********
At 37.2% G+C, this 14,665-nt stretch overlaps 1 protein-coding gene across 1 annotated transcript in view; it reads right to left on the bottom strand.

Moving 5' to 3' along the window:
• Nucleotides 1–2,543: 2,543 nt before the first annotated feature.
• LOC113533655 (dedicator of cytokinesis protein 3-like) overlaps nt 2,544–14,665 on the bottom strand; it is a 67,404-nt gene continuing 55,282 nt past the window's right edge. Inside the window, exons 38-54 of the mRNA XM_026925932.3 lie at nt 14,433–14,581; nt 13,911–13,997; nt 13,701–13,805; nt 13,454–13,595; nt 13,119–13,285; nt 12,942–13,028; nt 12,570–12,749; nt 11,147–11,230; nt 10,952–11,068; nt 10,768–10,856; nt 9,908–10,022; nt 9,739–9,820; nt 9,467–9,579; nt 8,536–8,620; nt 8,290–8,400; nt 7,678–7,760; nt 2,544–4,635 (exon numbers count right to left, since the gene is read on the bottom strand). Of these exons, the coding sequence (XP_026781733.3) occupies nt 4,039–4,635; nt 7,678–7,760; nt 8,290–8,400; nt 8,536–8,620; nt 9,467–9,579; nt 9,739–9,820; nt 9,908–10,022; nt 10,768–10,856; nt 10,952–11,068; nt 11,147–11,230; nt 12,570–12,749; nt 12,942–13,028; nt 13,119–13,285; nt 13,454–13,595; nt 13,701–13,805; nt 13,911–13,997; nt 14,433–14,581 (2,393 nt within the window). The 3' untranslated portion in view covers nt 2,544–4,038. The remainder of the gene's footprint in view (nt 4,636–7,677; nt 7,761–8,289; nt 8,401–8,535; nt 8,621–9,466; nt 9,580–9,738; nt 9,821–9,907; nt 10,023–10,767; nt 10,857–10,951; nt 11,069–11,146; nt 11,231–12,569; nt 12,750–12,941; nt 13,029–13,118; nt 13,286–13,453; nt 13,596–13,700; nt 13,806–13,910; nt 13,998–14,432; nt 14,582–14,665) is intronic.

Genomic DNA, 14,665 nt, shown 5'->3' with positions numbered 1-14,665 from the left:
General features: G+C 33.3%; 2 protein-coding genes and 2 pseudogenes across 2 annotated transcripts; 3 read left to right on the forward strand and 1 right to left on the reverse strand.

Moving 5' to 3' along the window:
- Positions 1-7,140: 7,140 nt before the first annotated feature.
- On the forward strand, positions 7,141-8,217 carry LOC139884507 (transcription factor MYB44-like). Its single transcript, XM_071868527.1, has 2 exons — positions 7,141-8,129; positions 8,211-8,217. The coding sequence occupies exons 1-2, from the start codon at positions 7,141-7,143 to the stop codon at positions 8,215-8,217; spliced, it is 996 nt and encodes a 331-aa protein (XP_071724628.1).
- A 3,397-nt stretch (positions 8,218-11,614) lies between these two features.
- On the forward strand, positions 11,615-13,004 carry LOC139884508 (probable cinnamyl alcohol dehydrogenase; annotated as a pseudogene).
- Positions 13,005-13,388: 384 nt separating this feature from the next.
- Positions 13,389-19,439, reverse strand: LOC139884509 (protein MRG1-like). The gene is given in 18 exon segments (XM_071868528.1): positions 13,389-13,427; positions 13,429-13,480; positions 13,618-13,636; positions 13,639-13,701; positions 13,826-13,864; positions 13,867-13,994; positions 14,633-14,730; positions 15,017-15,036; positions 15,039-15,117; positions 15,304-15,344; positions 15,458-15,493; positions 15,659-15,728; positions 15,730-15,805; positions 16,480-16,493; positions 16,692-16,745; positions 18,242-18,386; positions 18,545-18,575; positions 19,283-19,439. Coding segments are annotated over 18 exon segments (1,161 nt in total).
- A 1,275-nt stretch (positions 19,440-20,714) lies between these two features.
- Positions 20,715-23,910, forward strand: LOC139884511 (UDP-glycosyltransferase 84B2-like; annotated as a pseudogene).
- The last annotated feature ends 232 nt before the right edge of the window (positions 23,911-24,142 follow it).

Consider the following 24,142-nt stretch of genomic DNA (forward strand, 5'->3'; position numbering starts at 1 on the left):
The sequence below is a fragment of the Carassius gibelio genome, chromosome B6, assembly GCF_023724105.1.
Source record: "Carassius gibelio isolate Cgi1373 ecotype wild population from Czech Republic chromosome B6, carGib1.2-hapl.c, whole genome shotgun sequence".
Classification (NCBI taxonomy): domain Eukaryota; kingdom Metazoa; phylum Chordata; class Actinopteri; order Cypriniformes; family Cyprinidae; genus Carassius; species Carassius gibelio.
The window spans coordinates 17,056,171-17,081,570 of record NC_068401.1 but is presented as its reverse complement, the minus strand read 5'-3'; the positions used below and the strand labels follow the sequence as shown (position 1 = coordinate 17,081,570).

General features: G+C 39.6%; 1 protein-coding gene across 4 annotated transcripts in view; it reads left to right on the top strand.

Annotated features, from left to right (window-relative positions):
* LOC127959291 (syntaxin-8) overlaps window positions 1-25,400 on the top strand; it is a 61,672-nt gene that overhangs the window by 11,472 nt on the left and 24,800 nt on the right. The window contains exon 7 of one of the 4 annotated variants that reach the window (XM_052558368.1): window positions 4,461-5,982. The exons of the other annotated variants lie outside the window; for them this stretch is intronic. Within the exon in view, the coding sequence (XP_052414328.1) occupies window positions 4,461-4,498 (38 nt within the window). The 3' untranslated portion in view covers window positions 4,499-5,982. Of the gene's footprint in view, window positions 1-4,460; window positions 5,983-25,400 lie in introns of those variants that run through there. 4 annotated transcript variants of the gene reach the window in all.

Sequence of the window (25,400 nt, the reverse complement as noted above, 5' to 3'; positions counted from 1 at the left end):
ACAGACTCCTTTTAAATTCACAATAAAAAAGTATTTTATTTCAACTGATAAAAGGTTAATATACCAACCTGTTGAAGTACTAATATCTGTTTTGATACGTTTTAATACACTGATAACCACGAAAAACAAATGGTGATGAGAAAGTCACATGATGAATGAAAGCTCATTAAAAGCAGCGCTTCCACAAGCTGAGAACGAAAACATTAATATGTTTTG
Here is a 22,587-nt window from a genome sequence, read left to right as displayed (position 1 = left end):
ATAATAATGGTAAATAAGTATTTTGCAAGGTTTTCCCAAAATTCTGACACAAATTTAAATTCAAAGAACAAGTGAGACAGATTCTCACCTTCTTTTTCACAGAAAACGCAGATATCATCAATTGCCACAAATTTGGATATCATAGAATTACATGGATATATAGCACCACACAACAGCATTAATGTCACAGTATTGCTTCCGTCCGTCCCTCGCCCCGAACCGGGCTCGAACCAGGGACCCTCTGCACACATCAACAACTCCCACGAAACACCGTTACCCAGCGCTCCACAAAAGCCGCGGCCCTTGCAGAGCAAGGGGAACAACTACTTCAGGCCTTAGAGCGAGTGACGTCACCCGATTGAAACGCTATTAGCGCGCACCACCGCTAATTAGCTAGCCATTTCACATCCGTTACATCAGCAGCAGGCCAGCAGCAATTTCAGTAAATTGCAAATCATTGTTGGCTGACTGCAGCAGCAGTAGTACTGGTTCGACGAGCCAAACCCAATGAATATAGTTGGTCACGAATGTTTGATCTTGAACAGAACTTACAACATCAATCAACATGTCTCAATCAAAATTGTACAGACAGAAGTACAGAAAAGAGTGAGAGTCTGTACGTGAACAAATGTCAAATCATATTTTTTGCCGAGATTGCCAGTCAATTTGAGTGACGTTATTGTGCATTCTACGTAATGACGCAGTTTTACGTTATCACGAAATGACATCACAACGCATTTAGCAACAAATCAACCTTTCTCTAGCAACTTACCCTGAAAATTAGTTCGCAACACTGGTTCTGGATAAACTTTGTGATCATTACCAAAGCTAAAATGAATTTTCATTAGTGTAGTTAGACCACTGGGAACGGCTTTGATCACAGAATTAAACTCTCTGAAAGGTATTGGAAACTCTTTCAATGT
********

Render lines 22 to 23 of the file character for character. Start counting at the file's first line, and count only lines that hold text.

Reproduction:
General features: G+C 39.6%; 1 protein-coding gene across 4 annotated transcripts in view; it reads left to right on the top strand.

Annotated features, from left to right (window-relative positions):